Students are receiving little or minimal help from collections agencies and their alma maters when it comes to paying off debt, the New York Daily News reports.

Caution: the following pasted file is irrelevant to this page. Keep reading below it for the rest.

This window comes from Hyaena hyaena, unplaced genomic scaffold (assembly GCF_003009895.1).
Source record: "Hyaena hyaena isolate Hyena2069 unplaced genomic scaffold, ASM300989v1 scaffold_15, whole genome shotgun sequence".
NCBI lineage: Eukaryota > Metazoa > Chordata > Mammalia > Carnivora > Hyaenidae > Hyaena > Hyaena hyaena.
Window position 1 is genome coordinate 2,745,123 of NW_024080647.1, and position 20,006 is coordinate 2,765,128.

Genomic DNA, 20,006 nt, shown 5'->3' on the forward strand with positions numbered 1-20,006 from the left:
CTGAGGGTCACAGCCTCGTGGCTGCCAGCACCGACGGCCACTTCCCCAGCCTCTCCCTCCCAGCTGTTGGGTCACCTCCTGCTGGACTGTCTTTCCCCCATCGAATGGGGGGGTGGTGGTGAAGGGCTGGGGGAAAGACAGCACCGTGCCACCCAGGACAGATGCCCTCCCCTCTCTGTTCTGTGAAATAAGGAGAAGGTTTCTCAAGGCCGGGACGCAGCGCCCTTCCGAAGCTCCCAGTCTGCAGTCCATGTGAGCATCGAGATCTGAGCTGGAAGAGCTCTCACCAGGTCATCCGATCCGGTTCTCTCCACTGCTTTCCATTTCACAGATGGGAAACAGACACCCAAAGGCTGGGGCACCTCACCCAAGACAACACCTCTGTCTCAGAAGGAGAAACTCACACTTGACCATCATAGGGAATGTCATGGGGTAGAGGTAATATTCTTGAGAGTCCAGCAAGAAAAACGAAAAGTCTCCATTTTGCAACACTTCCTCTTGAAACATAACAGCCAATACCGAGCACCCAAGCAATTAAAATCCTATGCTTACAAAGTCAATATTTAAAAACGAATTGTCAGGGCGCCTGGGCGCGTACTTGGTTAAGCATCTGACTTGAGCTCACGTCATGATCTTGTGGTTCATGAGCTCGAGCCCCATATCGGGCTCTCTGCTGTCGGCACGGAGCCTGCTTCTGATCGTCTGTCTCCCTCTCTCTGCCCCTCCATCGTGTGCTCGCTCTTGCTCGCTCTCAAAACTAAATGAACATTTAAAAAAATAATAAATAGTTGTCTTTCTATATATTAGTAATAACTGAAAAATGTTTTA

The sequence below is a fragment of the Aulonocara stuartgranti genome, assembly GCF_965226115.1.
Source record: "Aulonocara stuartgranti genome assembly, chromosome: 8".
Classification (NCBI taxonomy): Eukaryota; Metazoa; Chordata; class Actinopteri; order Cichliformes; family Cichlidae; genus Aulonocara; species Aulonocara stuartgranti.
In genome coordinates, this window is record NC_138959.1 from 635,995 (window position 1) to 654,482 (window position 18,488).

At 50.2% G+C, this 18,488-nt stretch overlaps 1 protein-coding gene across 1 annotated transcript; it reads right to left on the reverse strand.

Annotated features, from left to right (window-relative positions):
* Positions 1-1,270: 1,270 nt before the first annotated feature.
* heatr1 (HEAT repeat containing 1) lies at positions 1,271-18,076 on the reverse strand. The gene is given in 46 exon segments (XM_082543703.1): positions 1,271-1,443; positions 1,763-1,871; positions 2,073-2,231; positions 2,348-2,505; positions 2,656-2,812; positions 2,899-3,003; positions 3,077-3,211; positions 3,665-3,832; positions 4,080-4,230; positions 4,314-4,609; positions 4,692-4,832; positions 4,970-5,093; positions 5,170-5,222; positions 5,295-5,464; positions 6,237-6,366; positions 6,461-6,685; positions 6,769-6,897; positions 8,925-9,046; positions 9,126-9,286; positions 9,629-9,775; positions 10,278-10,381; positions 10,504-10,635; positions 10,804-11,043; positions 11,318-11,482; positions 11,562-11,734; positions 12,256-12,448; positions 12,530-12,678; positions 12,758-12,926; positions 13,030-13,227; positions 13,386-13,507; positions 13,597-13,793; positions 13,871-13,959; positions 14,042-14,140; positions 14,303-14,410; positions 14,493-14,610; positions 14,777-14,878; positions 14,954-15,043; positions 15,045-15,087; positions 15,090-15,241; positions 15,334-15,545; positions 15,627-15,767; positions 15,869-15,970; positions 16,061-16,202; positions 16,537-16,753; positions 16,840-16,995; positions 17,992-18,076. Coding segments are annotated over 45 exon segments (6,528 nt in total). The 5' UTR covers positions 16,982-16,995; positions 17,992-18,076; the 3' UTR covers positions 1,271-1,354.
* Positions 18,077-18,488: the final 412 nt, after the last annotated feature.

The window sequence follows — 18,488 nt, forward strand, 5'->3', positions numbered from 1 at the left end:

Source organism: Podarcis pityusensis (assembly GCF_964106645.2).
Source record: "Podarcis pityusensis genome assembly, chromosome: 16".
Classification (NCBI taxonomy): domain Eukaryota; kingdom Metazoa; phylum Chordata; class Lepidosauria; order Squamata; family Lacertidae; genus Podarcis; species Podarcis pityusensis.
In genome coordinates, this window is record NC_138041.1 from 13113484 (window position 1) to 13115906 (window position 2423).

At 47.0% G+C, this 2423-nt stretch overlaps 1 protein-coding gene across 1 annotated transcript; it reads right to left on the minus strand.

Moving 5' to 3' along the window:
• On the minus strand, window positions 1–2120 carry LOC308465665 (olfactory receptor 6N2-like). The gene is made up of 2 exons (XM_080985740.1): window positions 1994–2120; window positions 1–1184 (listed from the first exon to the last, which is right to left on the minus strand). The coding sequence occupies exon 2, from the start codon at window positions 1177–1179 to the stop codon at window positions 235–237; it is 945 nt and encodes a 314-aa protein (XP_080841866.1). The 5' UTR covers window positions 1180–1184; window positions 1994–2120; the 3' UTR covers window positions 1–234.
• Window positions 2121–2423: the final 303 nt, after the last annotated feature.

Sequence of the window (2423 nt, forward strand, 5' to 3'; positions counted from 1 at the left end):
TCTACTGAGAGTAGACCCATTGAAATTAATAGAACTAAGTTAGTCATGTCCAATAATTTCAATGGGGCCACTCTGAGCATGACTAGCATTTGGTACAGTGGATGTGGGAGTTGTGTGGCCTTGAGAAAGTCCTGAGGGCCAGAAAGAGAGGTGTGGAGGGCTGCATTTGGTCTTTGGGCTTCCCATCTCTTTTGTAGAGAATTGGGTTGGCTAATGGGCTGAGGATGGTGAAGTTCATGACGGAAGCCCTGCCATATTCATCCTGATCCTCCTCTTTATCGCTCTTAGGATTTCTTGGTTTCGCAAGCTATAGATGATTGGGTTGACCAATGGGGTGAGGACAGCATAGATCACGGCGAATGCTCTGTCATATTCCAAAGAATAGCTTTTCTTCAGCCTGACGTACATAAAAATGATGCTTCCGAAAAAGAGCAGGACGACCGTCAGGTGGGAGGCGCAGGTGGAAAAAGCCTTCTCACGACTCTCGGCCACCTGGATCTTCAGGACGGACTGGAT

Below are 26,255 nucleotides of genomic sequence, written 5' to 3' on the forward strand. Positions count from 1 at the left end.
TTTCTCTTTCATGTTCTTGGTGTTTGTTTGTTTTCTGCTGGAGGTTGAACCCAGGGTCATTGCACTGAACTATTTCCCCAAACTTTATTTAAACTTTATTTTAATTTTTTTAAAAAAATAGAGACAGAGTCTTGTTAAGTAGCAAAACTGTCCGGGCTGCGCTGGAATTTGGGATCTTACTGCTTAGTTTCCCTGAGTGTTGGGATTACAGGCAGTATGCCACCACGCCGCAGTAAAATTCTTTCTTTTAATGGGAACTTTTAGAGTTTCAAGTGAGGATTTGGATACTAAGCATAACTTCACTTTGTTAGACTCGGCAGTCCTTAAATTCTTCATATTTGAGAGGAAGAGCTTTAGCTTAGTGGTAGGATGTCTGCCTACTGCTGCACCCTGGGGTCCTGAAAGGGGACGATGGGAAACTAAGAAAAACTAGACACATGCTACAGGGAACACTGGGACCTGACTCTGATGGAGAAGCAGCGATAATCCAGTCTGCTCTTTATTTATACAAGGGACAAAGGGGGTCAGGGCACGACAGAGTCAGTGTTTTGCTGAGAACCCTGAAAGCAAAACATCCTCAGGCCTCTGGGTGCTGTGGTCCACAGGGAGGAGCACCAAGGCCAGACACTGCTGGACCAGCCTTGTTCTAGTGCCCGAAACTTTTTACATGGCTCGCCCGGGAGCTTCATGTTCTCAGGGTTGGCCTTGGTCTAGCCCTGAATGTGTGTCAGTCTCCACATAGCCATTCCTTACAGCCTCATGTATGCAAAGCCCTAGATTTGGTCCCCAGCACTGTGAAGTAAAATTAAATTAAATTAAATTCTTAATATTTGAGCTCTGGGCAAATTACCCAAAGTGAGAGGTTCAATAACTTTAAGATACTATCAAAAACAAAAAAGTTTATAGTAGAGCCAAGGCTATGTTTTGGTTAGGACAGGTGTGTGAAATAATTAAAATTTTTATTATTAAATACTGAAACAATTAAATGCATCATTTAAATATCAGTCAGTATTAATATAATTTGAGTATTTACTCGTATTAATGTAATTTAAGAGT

In fact, most colleges and universities are becoming increasingly dependent on students "racking up debts that are unpayable in their lifetimes," the news source notes. And they receive the largest profits when they find debtors who default. The Occupy Student Debt Campaign was launched as part of a protest against City University of New York's recent tuition increases. It was reported that one student even publicly burned a debt collection letter from Sallie Mae. Protests such as these exist because paying off student loans has become harder than ever before, according to the Milwaukee Journal Sentinel. Specifically, the average tuition at four-year public colleges has increased 268 percent from 1977, while private school fees jumped 248 percent. Furthermore, in 2007, 53 percent of full-time students borrowed money to pay for college, compared to just 34 percent in 1977. To put that in perspective, a minimum-wage worker would need to work 35 hours a week to afford a college education today, compared to the 14 hours a week it would've taken someone in 1970.